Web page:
At its other end (inside the oscilloscope) the grounding clip connects
to the oscilloscope frame and to the power safety or green wire
(the third plug in a three-pronged electrical plug). This connection to
ground is required by the National Electrical Code.

A problem arises when you have both an oscilloscope and a function
generator (or in more complicated circuits, multiple devices) all
connected to one circuit. If two or more devices are connected to the
power safety, you have multiple grounds. This is not desirable. For this
reason, when you do have several devices connected to your circuit, use
a "cheater plug" (a two-pronged plug) for all but one of your devices.
In the Learning Circuits you will be using an adapter plug, which provides
an additional level of isolation and safety.


Voltages

Throughout this book, the figures generally include a reference to a
voltage source. The voltage source can be either ac or dc (see chapter 8).
Voltage may come from a waveform generator, a battery, or the power
utility.

The symbol used for a voltage source is either the letter V in a
circle or the symbol for a battery. A lowercase v refers to a changing
voltage. The polarity (plus or minus) of a dc voltage will always be
indicated.

We will assume that the voltage source can supply the current
demanded by the circuit without changing voltage. This is referred to as
an ideal voltage source. In actuality voltage does change with load, but
assuming an ideal source simplifies the discussion.

If the voltage is a step function or square wave, it will be clearly
stated in the text.


Resistors and Capacitors

We are now ready to begin using our first electronic components, resistors
and capacitors. These two components are found in most electronic
equipment because they do very basic and important jobs needed in
every circuit.

Resistors are the most common electrical component (see chapter
8). They are used to limit the flow of current in a circuit. By comparison
a conductor offers very little opposition to current flow. There are
many types and sizes of resistors. In electronics, resistors are apt to be
small cylinders that are about a half-inch long. This is the circuit symbol
for a resistor:

[ILLUSTRATION OMITTED]

Capacitors are the second most common component. Their basic
function is to store electrical field energy. This field energy requires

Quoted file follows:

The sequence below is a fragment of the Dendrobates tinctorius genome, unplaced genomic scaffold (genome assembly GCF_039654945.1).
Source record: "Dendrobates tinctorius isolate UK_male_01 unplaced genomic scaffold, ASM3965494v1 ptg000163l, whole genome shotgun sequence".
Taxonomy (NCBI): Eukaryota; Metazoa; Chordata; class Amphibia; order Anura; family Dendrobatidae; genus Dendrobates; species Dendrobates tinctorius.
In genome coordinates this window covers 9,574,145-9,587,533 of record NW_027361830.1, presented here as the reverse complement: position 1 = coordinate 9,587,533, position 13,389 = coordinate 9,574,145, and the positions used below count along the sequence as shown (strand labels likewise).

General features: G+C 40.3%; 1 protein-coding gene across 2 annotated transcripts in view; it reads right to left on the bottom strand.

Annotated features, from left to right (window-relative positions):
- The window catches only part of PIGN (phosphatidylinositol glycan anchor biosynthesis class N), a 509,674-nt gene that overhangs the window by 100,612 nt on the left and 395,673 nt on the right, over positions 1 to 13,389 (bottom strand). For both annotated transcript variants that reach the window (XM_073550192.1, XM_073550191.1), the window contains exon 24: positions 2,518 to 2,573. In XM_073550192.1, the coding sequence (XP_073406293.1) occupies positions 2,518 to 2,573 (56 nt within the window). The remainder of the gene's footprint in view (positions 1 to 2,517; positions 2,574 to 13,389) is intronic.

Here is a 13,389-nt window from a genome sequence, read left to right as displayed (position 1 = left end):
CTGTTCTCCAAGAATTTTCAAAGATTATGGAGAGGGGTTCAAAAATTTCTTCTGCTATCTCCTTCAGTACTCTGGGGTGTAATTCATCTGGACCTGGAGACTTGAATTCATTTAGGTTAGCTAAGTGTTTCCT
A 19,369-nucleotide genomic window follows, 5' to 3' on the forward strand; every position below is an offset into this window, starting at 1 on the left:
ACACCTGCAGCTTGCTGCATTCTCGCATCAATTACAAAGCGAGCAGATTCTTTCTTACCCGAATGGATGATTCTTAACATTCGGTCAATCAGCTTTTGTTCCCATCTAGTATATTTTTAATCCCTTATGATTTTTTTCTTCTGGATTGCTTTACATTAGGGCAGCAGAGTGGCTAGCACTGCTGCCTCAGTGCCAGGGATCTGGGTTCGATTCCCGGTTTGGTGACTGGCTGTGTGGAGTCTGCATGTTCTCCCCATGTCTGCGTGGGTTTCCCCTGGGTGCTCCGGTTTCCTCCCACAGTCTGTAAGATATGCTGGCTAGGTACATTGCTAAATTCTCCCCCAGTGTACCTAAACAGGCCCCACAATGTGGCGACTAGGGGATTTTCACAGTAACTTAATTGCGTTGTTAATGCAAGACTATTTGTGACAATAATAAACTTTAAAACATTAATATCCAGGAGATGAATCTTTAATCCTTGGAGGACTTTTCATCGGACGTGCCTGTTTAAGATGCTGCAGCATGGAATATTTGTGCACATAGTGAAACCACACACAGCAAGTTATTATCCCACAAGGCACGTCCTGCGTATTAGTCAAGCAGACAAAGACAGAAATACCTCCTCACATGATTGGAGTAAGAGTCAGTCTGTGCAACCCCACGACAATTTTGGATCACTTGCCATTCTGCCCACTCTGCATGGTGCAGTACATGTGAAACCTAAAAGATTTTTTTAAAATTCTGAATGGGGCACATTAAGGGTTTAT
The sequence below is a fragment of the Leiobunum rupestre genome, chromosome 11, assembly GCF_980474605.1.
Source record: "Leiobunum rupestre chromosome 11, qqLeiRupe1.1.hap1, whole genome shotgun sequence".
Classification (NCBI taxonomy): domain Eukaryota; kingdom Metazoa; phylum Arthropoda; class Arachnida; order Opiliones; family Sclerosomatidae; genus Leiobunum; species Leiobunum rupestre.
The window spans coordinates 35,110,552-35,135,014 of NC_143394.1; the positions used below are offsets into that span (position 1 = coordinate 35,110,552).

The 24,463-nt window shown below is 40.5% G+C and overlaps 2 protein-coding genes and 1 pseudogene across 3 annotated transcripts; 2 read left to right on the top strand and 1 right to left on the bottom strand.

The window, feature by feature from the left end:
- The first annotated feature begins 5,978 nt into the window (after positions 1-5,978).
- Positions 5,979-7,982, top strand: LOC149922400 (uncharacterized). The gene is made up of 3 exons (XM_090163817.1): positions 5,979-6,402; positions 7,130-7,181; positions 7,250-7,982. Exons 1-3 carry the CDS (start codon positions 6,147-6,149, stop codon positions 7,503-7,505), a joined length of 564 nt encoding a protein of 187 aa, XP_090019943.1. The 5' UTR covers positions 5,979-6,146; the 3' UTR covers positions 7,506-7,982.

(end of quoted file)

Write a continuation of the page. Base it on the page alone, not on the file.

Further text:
electric charge on the plates of the capacitor. (See chapter 8 for discussion
of capacitors and electric charge.) The ratio of voltage to
charge is called capacitance. Since it takes time to store energy, capacitors
can be used to control frequency response, provide filtering
action, provide timing, and store energy in power supplies. Capacitors
are found in almost every circuit design. The circuit symbol for a
capacitor is

In the next sections we will be examining the way resistors and
capacitors respond to various voltage waveforms. You will recall that a
waveform generator produces sine waves, square waves, and triangle
waves. Sine wave voltages are the only waveform that keep the same
shape in any combination of resistors and capacitors.

One way to study resistors and capacitors is to apply a "step function"
to the circuit. A step function is a voltage that changes from one
value to another. In many cases a low-frequency square wave can be
used as a step function. Digital circuits make extensive use of square
waves and step functions.

A common source of dc voltage is the battery. Batteries can be placed
in series to increase the dc voltage. If two 9-V batteries are placed in
series, the total voltage is 18 V. This series arrangement is shown in Figure
1.3.

If one of the batteries is reversed in polarity, the voltages subtract.

Continues...




Excerpted from Practical Electronics
by Ralph Morrison
Copyright © 2003 by Ralph Morrison .
Excerpted by permission.
All rights reserved. No part of this excerpt may be reproduced or reprinted without permission in writing from the publisher.
Excerpts are provided by Dial-A-Book Inc. solely for the personal use of visitors to this web site.

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Table of Contents

List of the Learning Circuits.

A Note to the Reader.

1. Resistors, Capacitors, and Voltage.

2. Inductors, Transformers, and Resonance.

3. Introduction to Semiconductors.

4. More Semiconductor Circuits.

5. Feedback and IC Amplifiers.

6. IC Applications.

7. Circuit Construction, Radiation, and Interference.

8. A Review of Basic Electrical Concepts.

Appendix I: Preparing to Use the Learning Circuits.

Appendix II: Basic Algebra.

Index.